what happened to her?

The year began and ended with loss. She lost her youthful naïveté. She lost her hopes of a career promotion in the timeline she planned. She lost her blissful ignorance when it came to her own health. She lost her trust in her own body. She lost people she thought were her friends. She lost her partner and her lover. She lost the place she called home. She lost the dream of a future she thought she’d have, a new future she tried to dream of after the illness took the old dream away.

The year began and ended with grief. She mourned her hopes for a “normal” life. She mourned her dream of a carefree future. She mourned the relationships that the disease corrupted. She mourned the person she once was, the person who died with the disease.

The year began and ended with tears. Tears that flowed because of pain. Of suffering. Of exhaustion. Of joy. Of hope. Of dreams.

missing the old you

People like to throw that phrase around when they realize you’ve changed after some type of trauma or loss.

There’s a part of you, or a version of you, that disappears – dies – after a traumatic experience.

When they say the miss the old you, your heart aches a little, because you miss her, too.

They miss the old you. They were hoping – praying – the old you would come back once you got better. That’s what you were expecting. Like when you fight off a flu and you bounce back to your old self. The easy going you. The fun you. The light and bright you. But that’s not the case. Cancer’s not the same as the flu, at least not in the 21st century.

Cancer left you with dark humour, the kind your family doesn’t want to laugh at. It left you with grief no one really knows what to do with because you’re still alive. It left you with the urge to have difficult conversations that make many people uncomfortable.

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to the best investment that saved my sanity

Back in 2019, I picked up this console for myself as an early present. I got it in the summer, anticipating to mainly use it when the new Pokemon game comes out six months later. I barely used it until December of that year, when I actually got into Breath of the Wild.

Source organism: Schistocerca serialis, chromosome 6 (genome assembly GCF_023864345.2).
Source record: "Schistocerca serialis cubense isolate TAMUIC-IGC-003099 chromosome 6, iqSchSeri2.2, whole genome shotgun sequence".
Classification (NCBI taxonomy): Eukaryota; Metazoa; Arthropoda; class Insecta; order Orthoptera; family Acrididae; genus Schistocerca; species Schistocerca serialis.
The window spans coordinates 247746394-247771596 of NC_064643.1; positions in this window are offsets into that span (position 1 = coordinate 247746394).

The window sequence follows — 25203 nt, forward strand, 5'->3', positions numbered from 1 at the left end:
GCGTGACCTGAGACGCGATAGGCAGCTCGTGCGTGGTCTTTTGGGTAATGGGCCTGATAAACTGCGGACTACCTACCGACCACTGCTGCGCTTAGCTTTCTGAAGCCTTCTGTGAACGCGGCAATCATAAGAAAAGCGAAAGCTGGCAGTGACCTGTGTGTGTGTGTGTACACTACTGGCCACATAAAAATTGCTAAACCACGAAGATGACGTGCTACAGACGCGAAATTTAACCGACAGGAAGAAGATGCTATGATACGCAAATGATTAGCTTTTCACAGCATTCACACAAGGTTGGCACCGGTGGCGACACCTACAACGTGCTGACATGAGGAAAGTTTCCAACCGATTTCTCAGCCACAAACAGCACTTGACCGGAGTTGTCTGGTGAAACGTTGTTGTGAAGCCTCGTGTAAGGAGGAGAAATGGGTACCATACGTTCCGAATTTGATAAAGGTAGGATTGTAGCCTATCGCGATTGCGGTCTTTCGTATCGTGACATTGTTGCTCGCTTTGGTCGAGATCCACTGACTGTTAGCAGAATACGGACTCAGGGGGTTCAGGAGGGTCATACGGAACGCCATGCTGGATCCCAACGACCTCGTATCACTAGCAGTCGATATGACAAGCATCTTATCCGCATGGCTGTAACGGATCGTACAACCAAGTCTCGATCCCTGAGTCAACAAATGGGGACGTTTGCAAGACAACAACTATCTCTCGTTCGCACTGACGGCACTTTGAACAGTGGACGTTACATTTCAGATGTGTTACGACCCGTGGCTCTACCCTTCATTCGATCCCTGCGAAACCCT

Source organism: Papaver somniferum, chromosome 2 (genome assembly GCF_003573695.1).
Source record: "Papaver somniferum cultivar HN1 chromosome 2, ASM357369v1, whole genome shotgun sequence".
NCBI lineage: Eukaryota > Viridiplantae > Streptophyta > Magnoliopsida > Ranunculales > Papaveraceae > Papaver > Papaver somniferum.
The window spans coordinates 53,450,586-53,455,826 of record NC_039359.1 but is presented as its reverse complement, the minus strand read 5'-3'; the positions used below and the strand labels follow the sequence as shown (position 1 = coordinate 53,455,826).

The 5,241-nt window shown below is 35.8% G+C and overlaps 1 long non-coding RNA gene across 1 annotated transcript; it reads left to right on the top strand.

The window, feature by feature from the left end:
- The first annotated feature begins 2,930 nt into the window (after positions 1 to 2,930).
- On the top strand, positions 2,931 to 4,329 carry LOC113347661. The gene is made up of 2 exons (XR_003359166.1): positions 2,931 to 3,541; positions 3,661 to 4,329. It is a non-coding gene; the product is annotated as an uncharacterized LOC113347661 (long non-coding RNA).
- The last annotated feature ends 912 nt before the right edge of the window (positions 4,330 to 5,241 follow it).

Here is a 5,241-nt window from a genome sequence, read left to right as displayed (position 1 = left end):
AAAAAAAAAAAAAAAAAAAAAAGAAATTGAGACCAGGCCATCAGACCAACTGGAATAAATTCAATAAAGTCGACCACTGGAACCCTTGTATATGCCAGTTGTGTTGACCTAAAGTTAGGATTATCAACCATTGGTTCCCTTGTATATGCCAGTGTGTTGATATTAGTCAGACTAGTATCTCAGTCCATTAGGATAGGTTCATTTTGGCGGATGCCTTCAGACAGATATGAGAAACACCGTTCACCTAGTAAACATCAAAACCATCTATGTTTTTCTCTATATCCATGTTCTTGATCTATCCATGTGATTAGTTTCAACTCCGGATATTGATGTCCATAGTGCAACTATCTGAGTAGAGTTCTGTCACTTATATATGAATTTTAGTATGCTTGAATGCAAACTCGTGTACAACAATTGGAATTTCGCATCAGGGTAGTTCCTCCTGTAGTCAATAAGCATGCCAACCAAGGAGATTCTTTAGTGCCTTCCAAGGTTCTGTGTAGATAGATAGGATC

When lockdown began three months later, this little thing became my lifeline. Both my sister and my boyfriend convinced me into getting the new Animal Crossing game, since they thought it would be up my alley – low stakes, adorable characters, and a simulation game of sorts. Sure enough, the island life agreed with me. It also allowed me to “hang out” with my sister while we were both locked down in two different cities.

It became my way of staying connected and socializing with others. I’d have some friends visit my island, or I’ll visit theirs. We’d hang out for a bit if someone’s got shooting stars. I’d shop at their tailors’ if they have something cute that day. Even if it’s only for half an hour, it was still something to take me “out” of isolation.

Fast forward to my cancer diagnosis, and my Switch has been my best friend and my lifeline.

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the reverse bucket list

When we’re about the reach a milestone, creating a bucket list is a common suggestion. As someone who calms herself through organization, a bucket list is pretty much a to-do list with a different timeline. A to-do list we create so that the event that happens at the deadline is a lot less daunting. It can be longer or shorter, just depends on when you started it and when you need it done.

I was watching Our Friend one night, and there was a part where Dakota Johnson’s character, Nicole, started her bucket list after being told that her cancer’s turned terminal. She managed to check off the items on her list with the help of her family and friends (and a proper use of the cancer card), and it was probably the last happy bit of the movie before everything turned real and dark. Overall, I thought the film was more realistic in its representation of what it’s like, but I could go on about it and maybe I’ll save it for its own post.